The fact that the relationship goes awry doesn’t make the story arc a bad one. I’m pretty sure the Hulk chose to walk (or rather fly) away from Romanoff because of the way she used the attraction between the two of them to get close to Banner and switch him for the Hulk. For once Banner didn’t see through Romanoff’s ruse because the feelings she has for him are real, not one of the masks she uses to get through life, but that actually makes the betrayal kind of worse. By using a real promise of a relationship to manipulate him Romanoff actually hurt Banner more than she ever could have with a lie. There’s still hope for these two, I think, but they needed some space after all that happened (and in a short amount of time!) so I think this ending is fair to them even if it’s not necessarily satisfying to viewers.

The flip side of the equation is that this entire story arc is crammed into maybe fifteen minutes of screen time. If you read any of my reviews of romance stories during February you know I like my romances to take their time unpacking the protagonists, showing the qualities they like about each other in action and showing how they are gradually starting to think of each other as long term parts of one another’s lives rather than just people they know. Age of Ultron flat out doesn’t do this. At all. The entire film is moving at a breakneck pace and that badly hurts what could have been a romance with a good premise and an interesting twist ending.

The twins have much the same problem. They just didn’t get enough screen time for me to really feel their journey. I’m not sure what they were originally expecting from Ultron, although it obviously wasn’t an attempt to wipe out humanity so I guess their changing sides makes a certain degree of sense. Their story just wasn’t very compelling. It did give Hawkeye a chance for some really great moments, though.

And that brings us to one of the best things Age of Ultron had that it’s predecessor didn’t: Character moments.

A character arc is a series of events with a beginning, middle and end that shows a character changing over time. A character moment is a scene where we get to know the history, motivation and personality of a character better. Age of Ultron is chock full of character moments, some of the best coming near the beginning when we see most of the Avengers and their supporting casts at a party celebrating the toppling of a major HYDRA facility. The Warmachine story, the attempts to lift Thor’s Hammer and the rest of the banter in this scene do a great job letting us see into the minds of the characters and how they work off of each other.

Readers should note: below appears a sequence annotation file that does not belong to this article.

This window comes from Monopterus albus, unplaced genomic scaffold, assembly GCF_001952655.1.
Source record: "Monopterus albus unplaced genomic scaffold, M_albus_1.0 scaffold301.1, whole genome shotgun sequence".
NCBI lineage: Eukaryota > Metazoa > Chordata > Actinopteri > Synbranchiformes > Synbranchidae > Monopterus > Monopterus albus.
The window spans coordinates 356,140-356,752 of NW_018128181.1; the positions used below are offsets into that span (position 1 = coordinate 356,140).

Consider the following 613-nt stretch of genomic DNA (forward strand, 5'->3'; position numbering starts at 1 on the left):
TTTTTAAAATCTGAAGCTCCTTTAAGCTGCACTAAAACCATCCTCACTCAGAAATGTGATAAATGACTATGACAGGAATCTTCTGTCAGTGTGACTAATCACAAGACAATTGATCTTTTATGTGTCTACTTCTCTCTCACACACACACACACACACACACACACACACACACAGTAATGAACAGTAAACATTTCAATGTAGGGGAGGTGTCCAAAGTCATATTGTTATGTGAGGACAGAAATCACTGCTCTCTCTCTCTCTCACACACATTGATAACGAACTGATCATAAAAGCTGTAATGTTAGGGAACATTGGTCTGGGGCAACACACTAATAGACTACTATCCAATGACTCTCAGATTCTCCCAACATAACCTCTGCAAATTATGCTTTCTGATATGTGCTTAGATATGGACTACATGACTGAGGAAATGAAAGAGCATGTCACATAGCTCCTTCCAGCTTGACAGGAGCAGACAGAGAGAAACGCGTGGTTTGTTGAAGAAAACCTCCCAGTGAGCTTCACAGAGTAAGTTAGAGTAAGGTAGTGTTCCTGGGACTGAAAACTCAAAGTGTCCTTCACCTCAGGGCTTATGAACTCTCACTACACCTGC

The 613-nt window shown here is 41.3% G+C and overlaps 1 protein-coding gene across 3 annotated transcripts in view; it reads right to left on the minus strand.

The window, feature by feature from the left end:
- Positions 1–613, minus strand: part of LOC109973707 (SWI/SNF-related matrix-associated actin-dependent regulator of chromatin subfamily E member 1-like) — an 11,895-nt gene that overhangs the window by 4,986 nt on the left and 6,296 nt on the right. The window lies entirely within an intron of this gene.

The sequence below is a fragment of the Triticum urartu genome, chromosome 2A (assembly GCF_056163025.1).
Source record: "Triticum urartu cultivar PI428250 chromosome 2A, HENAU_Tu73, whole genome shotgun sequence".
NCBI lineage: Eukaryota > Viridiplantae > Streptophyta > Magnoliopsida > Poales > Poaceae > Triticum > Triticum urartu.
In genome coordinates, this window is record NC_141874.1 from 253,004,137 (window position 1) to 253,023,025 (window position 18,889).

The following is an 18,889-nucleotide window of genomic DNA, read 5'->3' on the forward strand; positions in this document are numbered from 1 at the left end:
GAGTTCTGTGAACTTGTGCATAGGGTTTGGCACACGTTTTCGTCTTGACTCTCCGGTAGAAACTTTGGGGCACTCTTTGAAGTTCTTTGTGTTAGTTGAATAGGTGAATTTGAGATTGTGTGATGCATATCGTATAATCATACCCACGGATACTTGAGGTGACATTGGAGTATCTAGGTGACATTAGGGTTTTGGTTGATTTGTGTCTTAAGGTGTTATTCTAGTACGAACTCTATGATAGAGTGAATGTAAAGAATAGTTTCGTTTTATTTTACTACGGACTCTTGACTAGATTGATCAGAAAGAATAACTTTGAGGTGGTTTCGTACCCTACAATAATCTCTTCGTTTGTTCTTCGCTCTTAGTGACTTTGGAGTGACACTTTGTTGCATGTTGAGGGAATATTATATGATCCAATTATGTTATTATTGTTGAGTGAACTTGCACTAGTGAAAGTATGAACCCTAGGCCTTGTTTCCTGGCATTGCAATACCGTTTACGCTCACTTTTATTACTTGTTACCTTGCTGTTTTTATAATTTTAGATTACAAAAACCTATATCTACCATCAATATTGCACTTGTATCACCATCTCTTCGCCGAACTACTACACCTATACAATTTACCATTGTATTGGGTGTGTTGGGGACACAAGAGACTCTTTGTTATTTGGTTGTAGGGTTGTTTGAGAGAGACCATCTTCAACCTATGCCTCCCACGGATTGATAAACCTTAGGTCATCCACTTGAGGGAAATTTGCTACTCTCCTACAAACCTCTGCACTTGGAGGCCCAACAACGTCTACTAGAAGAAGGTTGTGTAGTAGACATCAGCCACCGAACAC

Scarlet Witch’s dream sequences are another good character moment – for Romanoff. We get a glance into her past, the suggestion that she’s probably from the same assassin school that produced Peggy Carter’s rival in this year’s Agent Carter miniseries but still don’t learn so much we aren’t intrigued by her mystery.

Other great character moments abound in the visit to Barton’s “safe house” and the way the various Avengers bounce off his family of entirely normal people.

For that matter, Clint “Hawkeye” Barton feels a lot like the main character of this movie with all the great character moments he has throughout. Between his family showing up, his successfully resisting Scarlet Witch’s mind control, the constant hinting that he’s about to get dead only to wind up still breathing at the end and the speech he gets to make at the end about what it takes to be an Avenger and we walk out feeling like we’ve learned more about him than anyone else. Since he’s had less screen time than any Avenger that didn’t debut in this film that’s nice to see.

Not that the other characters don’t have some development. We get to see Captain Rogers behaving as the actual leader of the group and he does so with a humility and good grace that lets him avoid all the terrible cliches that often accompany leaders who claim strong moral cores and instead lead by his own example as much as his fighting prowess or intellect.

Stark is his usual glib self and Fury puts in an appearance as the more laid back but still formidable former superspy he’s become after the dissolution of SHIELD. It’s a good movie for touching base with all our heroes even if only a handful of them undergo serious character growth.

And let me say that neither character arcs nor character moments are strictly superior to one another. Good stories can be entirely one or the other. But great stories have character moments synched with advancing character arcs – and Age of Ultron doesn’t have that. While it’s a matter of personal taste I tend to prefer character arcs to character moments so, while I like this aspect, it wasn’t as strong for me as the good arcs in the first film. The character moments are still well written, though.